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Yasemin Zahra has spent over a decade coaching workers in both labor and community organizations and building worker struggles around an anti-racist, working-class solidarity
framework. She comes from a long line of rural tea farmers in Turkey and migrated to the states
at the age of seven. Her mother is a house cleaner and her father is a truck driver.

A restaurant worker from a young age, she organized in her shops against wage theft and later
went on to work at a restaurant workers' center, where she first stepped into the broader labor
world. From the service industry to the education sector to the building trades, Yasemin has
organized with union and non-union workers from all different walks of life and has dedicated
her own to putting power back into the working class. Designing creative curriculum and leading trainings on power, strategy and methods to win are her bread-and-butter. She's a firm believer workplace organizing must also be in line with broader movements that fight for all poor and working-people, against racism, bigotry and discrimination.

She currently serves as the chairwoman of the organization and has led several international labor delegations, connecting unionists at home and abroad.


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Neal Sweeney grew up near Detroit, Michigan and first became politically involved in anti-racist struggles against apartheid in South Africa and in the campaign to free Mumia Abu-Jamal. After the onset of US wars against Afghanistan and Iraq, he helped organize mass anti-war protests in the Bay Area and on the East Coast, as well as demonstrations for immigrant rights and LGBTQ equality.

After starting work as a Postdoctoral Researcher at UC-Santa Cruz in 2009, he was among the initial organizers of UAW Local 5810, the first stand-alone union for university-based researchers, and has since served as a bargaining team member, Vice President and President. His union has won many unprecedented wins for researchers including 40% wage increases, guaranteed health benefits, paid parental leave, strong protections against sexual harassment and discrimination, increased job security, and expanded bargaining rights for university employees. In 2018, 5,000 more researchers at the University of California voted to join the union, bringing the membership to over 12,000.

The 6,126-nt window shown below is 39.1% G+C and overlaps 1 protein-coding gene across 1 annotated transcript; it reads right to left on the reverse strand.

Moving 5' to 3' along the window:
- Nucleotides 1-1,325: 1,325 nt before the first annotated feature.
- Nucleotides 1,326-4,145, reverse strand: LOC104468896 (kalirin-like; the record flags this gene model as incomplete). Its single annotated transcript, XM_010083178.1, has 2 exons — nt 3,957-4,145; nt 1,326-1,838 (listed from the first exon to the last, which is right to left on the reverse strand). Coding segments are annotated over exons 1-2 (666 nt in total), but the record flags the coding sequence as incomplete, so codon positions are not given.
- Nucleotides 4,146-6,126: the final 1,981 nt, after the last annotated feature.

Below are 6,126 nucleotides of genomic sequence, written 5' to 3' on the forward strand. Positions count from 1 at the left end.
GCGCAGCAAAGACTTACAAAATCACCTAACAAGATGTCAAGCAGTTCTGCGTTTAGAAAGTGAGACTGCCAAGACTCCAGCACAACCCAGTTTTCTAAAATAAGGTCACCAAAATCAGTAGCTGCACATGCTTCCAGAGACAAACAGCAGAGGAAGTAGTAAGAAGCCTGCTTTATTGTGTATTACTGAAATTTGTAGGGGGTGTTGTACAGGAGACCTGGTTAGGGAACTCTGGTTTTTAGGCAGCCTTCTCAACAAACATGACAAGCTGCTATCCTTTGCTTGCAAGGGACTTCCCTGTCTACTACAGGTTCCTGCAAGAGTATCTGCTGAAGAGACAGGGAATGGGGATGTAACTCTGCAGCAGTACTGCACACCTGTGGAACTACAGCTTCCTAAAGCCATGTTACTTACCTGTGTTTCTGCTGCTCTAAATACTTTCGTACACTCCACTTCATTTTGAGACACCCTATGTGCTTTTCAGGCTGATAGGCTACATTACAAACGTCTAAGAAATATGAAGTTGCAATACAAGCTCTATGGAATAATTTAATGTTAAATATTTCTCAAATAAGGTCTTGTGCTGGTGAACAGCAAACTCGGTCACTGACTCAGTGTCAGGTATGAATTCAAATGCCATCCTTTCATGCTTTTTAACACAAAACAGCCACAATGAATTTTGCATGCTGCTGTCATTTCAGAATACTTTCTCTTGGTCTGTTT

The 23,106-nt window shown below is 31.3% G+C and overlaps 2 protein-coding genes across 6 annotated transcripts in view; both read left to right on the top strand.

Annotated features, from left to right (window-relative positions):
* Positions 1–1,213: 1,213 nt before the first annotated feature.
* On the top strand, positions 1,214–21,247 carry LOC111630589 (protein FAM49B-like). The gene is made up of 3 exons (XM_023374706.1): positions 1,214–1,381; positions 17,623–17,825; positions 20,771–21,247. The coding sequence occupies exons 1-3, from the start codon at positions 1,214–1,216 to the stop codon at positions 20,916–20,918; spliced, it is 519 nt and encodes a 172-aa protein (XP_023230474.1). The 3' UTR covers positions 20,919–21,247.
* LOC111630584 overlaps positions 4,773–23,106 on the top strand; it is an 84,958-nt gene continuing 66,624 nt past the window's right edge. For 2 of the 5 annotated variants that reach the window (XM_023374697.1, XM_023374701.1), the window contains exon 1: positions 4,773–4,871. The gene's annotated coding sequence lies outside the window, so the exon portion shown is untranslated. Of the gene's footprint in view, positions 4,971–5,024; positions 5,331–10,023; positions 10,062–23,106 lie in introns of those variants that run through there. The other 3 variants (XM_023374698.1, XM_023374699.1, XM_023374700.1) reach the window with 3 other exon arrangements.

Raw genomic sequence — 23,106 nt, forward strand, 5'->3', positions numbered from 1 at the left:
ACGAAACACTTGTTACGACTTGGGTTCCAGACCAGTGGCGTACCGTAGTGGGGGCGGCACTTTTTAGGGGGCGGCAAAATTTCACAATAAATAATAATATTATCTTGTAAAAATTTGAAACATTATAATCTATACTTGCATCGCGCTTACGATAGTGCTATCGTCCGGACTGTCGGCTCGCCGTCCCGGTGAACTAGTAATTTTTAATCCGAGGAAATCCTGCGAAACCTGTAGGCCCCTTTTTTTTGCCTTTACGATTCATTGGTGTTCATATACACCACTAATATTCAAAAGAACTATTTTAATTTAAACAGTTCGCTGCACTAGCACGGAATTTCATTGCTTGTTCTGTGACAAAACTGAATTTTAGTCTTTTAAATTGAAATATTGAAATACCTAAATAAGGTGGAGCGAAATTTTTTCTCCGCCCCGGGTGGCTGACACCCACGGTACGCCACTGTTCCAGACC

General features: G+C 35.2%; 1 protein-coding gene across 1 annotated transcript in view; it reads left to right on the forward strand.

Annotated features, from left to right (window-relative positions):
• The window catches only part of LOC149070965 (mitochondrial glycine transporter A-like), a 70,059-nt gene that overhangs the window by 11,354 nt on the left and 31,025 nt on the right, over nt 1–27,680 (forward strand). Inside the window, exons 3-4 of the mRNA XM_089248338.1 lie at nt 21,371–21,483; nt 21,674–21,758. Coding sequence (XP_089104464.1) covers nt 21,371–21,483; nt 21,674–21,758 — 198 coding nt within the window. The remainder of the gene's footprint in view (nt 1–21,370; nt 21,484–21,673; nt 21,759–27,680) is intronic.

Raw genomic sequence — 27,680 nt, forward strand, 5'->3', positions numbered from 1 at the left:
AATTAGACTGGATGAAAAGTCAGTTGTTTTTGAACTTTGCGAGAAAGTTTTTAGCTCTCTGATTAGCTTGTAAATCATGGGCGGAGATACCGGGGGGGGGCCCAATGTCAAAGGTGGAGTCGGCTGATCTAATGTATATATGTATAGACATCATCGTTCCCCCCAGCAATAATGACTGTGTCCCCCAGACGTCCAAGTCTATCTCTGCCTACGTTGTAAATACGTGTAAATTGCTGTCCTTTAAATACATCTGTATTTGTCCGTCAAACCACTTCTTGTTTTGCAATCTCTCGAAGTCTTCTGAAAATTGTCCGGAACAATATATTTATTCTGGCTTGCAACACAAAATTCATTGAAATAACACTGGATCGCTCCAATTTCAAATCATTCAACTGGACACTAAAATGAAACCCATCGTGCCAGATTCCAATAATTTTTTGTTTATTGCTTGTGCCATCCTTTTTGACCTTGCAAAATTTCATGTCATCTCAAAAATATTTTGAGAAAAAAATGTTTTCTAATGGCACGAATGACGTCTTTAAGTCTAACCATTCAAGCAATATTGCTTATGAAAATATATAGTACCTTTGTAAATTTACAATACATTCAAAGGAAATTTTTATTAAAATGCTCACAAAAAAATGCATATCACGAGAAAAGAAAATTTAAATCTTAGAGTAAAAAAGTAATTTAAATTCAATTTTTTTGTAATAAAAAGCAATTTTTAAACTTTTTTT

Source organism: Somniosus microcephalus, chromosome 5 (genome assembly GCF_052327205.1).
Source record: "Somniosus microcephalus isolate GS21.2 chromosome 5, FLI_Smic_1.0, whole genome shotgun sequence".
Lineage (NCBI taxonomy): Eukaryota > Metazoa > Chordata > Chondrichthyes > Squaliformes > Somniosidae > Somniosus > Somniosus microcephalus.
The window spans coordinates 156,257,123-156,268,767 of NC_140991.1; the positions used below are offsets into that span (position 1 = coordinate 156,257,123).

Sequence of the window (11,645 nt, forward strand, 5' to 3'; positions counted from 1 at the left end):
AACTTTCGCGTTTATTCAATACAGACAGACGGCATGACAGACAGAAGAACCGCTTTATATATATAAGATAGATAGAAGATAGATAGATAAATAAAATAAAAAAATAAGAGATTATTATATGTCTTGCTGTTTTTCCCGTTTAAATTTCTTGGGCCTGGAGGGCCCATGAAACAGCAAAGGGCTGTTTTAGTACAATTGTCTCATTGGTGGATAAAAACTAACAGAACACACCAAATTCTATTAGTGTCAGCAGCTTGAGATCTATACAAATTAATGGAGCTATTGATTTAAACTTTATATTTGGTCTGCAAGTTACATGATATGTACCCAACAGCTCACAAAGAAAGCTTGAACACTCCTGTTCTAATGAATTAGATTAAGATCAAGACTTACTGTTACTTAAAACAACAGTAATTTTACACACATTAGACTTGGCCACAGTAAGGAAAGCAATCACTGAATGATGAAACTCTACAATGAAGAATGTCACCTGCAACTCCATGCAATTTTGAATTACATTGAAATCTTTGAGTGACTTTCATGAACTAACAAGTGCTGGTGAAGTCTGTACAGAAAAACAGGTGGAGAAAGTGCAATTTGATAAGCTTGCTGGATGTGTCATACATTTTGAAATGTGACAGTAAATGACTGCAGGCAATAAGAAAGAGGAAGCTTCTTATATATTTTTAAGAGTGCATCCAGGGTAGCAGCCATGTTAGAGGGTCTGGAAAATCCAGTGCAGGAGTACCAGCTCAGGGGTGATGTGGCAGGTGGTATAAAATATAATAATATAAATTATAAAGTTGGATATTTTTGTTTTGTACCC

Esmeralda Loreto grew up in the working class neighborhood of Boyle Heights in Los Angeles, CA. Her mother was an SEIU Local 99 Union Member while employed as a Child Care Provider and her father was an auto mechanic.

She began political organizing in 2002 as a high school student with the anti-war movement against the US-led War on Iraq and has since extended her solidarity work to other areas of struggle, including immigrants rights and police brutality. She is a Los Angeles based union staff organizer at SEIU Local 721, where she represents LA County Public Sector Workers. Esmeralda also serves as an Executive Board Member of UUP (United Union Professionals).